The Amazons were daughters of Mars and Harmonia (or Mars and Venus) and lived in a country of their own in Asia Minor, entirely populated by women. In order to preserve their race they mated once a year with their neighbours and of the children born they only kept the girls. The boys they either killed, castrated or returned to their fathers. They were a beautiful but war-loving race that usually fought on horseback and carried the characteristic double-axe.
Our Amazon stands holding the reins of her horse in an unusual attitude, very reminiscent of that of the Dioscuroi in the House of Dionysos. Nothing remains of the barbaric clothes Amazons usually wear in earlier representations except for the Phrygian cap and the boots. In her left hand she holds a double-axe.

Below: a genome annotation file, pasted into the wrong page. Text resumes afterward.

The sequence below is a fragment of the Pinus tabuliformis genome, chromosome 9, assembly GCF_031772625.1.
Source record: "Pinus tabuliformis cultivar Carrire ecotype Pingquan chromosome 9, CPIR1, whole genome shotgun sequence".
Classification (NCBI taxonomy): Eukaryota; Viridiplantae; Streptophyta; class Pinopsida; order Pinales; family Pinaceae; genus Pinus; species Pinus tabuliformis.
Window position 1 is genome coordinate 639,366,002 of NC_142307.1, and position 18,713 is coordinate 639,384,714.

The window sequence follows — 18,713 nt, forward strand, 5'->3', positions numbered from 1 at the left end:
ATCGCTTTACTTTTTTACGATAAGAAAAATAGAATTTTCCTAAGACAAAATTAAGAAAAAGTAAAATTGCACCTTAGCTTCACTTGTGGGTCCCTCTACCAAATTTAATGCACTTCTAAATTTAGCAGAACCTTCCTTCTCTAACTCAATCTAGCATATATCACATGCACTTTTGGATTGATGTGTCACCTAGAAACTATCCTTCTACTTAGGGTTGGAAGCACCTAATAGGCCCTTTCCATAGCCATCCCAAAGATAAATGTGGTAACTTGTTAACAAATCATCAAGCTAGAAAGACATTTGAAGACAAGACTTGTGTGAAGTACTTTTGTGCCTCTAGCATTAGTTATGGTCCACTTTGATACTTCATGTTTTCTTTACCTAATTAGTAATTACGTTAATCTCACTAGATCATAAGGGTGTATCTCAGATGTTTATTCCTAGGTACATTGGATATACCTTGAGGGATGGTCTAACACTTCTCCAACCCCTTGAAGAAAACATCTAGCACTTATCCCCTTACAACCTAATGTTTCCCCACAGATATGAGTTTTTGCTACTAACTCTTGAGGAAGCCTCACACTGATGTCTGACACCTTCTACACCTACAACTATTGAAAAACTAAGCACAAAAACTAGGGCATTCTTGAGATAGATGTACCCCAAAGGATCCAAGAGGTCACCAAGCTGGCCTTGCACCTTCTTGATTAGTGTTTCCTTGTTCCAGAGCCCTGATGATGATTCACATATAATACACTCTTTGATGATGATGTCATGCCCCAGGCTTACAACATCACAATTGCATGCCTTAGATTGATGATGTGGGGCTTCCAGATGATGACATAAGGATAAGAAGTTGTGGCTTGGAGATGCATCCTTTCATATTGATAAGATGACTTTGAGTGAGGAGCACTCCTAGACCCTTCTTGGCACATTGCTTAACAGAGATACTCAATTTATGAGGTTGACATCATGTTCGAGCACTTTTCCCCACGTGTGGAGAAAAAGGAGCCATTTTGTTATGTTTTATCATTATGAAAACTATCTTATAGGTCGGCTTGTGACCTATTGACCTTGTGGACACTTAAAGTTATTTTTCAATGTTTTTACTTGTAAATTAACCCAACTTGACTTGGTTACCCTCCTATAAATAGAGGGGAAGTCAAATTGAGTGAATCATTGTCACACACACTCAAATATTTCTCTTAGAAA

Hercules’ ninth labour was to procure the golden girdle of Ares worn by Hippolyte, queen of the Amazons. It is impossible to say whether the panel here depicts Hippolyte herself, and is to be associated with Hercules in the nearby panel, or whether it is an independent representation of an Amazon.